Temporary installation of a geodesic dome at the National Gallery of Victoria for the Melbourne Now
exhibition (Nov 2013 - Mar 2014).
In the mid 1960s, while he was designing the National Gallery of Victoria (NGV), architect Roy Grounds was experimenting with geometry on a property near Penders on the south-coast of NSW. One of his experiments was a geodesic dome, of the kind pioneered in the USA by radical designer, scientist, engineer and philosopher Buckminster Fuller. But where Fuller’s domes were military grade, Grounds’ interpretation was far more ‘Australian’. In place of Fuller’s crisp lightweight aluminium struts, Grounds had used timber logs. And instead of refined steel spider junctions, Grounds had used the lids of old tin garbage bins. The result is a peculiar hybrid of pure geometry meets the Leyland Brothers, the can-do, she’ll-be-right, Aussie spirit that’s become so strong in our national mythology.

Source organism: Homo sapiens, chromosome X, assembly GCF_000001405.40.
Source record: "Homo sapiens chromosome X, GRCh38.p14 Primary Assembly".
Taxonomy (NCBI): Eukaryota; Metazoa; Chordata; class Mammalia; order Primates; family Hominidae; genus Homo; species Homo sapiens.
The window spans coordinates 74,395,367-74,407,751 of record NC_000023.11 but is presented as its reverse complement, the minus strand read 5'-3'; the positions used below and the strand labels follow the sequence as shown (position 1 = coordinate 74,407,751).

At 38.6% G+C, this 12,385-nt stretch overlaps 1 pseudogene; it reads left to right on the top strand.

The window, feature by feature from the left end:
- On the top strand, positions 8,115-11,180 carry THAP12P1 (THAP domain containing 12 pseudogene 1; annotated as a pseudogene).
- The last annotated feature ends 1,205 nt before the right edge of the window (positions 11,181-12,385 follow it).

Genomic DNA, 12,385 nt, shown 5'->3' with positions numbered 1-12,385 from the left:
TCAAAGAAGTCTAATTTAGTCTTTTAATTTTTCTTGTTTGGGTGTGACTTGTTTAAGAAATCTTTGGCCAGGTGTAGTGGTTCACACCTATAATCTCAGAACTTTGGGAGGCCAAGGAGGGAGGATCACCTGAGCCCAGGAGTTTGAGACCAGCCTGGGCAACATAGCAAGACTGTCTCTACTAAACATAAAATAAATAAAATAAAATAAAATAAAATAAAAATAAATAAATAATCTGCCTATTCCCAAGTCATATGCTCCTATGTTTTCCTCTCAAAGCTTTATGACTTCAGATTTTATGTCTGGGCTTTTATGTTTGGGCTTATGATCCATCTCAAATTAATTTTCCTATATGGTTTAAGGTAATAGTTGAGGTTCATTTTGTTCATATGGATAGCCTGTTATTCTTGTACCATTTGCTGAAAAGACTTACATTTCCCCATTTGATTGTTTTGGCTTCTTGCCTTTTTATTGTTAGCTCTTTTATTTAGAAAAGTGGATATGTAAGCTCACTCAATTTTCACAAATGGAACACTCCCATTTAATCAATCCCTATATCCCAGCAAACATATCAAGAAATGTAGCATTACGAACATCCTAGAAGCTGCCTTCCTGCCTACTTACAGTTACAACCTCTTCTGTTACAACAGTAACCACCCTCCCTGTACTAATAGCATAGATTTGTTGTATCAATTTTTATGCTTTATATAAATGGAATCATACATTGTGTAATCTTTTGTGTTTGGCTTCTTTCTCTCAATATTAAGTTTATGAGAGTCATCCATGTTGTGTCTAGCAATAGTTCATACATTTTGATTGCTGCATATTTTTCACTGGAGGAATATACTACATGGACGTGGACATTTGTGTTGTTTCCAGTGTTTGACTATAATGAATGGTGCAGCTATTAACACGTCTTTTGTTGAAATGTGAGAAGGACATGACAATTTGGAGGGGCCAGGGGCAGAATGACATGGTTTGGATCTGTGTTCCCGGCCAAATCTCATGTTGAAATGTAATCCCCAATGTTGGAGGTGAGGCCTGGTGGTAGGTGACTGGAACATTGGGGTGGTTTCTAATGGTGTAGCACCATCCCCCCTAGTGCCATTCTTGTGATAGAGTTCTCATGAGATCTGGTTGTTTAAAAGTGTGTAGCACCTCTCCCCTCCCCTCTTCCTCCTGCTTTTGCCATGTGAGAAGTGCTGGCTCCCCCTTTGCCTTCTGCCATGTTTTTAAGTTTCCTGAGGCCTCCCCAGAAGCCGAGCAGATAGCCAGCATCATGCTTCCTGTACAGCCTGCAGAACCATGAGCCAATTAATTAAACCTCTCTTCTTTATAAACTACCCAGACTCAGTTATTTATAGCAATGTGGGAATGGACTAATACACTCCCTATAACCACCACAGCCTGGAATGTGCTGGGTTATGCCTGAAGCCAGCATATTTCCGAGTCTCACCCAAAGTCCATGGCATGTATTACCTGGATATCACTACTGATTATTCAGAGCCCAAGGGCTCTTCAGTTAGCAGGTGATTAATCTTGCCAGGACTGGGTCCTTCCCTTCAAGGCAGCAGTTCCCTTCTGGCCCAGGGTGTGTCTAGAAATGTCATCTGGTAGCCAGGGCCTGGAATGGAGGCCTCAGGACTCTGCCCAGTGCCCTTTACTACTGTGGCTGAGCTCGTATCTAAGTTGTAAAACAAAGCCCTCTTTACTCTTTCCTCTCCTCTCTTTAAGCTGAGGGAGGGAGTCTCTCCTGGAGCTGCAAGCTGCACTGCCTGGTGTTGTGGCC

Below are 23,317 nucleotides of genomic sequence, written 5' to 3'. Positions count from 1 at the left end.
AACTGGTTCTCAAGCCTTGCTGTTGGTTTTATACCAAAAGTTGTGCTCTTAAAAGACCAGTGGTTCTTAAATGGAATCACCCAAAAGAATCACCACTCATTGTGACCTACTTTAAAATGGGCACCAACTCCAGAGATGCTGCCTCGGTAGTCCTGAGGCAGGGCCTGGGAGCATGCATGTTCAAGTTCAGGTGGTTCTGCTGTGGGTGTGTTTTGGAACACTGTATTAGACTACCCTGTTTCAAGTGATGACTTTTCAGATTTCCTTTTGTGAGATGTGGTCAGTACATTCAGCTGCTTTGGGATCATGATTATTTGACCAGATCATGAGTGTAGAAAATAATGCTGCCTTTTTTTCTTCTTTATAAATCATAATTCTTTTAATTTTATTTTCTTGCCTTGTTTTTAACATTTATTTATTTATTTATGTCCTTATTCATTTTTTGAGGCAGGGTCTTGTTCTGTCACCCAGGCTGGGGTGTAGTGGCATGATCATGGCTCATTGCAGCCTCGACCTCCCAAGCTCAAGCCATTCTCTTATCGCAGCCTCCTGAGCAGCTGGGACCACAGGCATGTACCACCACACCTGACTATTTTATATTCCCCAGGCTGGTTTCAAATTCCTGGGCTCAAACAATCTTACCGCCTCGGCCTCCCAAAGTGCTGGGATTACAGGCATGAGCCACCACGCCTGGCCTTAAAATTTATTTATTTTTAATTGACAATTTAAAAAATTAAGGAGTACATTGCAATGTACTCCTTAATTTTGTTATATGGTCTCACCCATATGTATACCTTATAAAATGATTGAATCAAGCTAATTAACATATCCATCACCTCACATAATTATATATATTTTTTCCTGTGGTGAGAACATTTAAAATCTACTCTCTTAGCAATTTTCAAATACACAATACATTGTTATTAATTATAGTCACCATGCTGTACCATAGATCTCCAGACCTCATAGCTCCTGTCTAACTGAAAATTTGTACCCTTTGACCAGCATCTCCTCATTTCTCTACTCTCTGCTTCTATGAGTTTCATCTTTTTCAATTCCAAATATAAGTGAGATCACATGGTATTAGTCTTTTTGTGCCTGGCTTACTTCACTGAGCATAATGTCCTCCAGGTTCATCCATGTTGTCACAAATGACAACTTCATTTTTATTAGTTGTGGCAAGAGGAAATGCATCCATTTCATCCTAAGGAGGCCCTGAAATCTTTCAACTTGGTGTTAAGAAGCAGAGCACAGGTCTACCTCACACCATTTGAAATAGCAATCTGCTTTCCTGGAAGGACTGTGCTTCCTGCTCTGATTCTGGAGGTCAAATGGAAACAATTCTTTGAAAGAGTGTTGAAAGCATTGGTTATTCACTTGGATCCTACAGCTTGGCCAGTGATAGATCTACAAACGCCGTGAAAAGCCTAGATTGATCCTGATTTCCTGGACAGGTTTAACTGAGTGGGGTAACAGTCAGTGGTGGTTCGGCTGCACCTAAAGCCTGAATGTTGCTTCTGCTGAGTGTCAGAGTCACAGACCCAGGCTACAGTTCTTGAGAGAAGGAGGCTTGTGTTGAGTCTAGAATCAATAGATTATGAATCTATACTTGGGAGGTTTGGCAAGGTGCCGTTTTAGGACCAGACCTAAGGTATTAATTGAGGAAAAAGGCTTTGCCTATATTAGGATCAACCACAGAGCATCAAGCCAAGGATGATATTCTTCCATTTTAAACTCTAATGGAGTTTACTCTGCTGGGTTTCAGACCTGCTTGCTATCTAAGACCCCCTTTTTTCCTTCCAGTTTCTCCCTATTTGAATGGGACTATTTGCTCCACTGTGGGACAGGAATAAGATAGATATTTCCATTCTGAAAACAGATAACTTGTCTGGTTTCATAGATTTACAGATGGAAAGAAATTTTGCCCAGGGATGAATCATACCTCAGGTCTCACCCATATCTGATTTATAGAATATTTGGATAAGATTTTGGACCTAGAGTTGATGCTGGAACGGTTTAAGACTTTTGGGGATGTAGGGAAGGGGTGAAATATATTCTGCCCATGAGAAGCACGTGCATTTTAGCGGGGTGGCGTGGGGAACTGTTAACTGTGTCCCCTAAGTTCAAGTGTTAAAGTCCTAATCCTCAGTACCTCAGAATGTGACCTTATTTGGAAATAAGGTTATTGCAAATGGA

This dome formed the starting point for the ‘Bin Dome’, an installation designed by Rory Hyde Projects for the Melbourne Now exhibition at the NGV, summer 2013-14. Sited in Federation Court, the central courtyard of Grounds’ 1968 fortress of culture, the Bin Dome draws together Grounds’ private experiments with his more formal outcomes. The bin lids of the Penders dome have become 1,000 IKEA bins, the generic and ubiquitous product of our globalised world. These inexpensive and familiar products take on a more heroic and specular quality when arrayed en masse, focussing the sunlight and casting shadows.
The Bin Dome is also covered in air plants (Tilandsias and Bromeliads) as a way to return the some of the qualities of the outdoors that was central to Grounds’ original design for Federation Court, lost in the gallery’s renovation of 2002.